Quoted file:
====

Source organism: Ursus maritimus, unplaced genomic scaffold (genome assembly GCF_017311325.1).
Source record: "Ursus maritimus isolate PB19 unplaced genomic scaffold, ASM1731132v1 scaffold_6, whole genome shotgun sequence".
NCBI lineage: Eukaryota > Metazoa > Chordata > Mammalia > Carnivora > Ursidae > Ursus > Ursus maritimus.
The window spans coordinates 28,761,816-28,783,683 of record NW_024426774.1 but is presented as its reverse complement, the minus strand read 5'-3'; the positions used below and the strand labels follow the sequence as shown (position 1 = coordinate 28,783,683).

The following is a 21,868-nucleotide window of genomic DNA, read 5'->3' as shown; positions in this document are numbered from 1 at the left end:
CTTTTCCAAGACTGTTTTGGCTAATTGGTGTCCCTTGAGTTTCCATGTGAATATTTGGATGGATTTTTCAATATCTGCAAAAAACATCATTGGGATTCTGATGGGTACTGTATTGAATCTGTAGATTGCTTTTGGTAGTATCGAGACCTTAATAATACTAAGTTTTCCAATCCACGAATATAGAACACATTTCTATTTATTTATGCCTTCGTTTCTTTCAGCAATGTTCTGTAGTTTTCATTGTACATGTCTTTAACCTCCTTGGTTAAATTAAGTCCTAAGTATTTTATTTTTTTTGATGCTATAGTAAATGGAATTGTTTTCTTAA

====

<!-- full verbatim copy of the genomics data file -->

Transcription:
Source organism: Ursus maritimus, unplaced genomic scaffold (genome assembly GCF_017311325.1).
Source record: "Ursus maritimus isolate PB19 unplaced genomic scaffold, ASM1731132v1 scaffold_6, whole genome shotgun sequence".
NCBI lineage: Eukaryota > Metazoa > Chordata > Mammalia > Carnivora > Ursidae > Ursus > Ursus maritimus.
The window spans coordinates 28,761,816-28,783,683 of record NW_024426774.1 but is presented as its reverse complement, the minus strand read 5'-3'; the positions used below and the strand labels follow the sequence as shown (position 1 = coordinate 28,783,683).

The following is a 21,868-nucleotide window of genomic DNA, read 5'->3' as shown; positions in this document are numbered from 1 at the left end:
CTTTTCCAAGACTGTTTTGGCTAATTGGTGTCCCTTGAGTTTCCATGTGAATATTTGGATGGATTTTTCAATATCTGCAAAAAACATCATTGGGATTCTGATGGGTACTGTATTGAATCTGTAGATTGCTTTTGGTAGTATCGAGACCTTAATAATACTAAGTTTTCCAATCCACGAATATAGAACACATTTCTATTTATTTATGCCTTCGTTTCTTTCAGCAATGTTCTGTAGTTTTCATTGTACATGTCTTTAACCTCCTTGGTTAAATTAAGTCCTAAGTATTTTATTTTTTTTGATGCTATAGTAAATGGAATTGTTTTCTTAA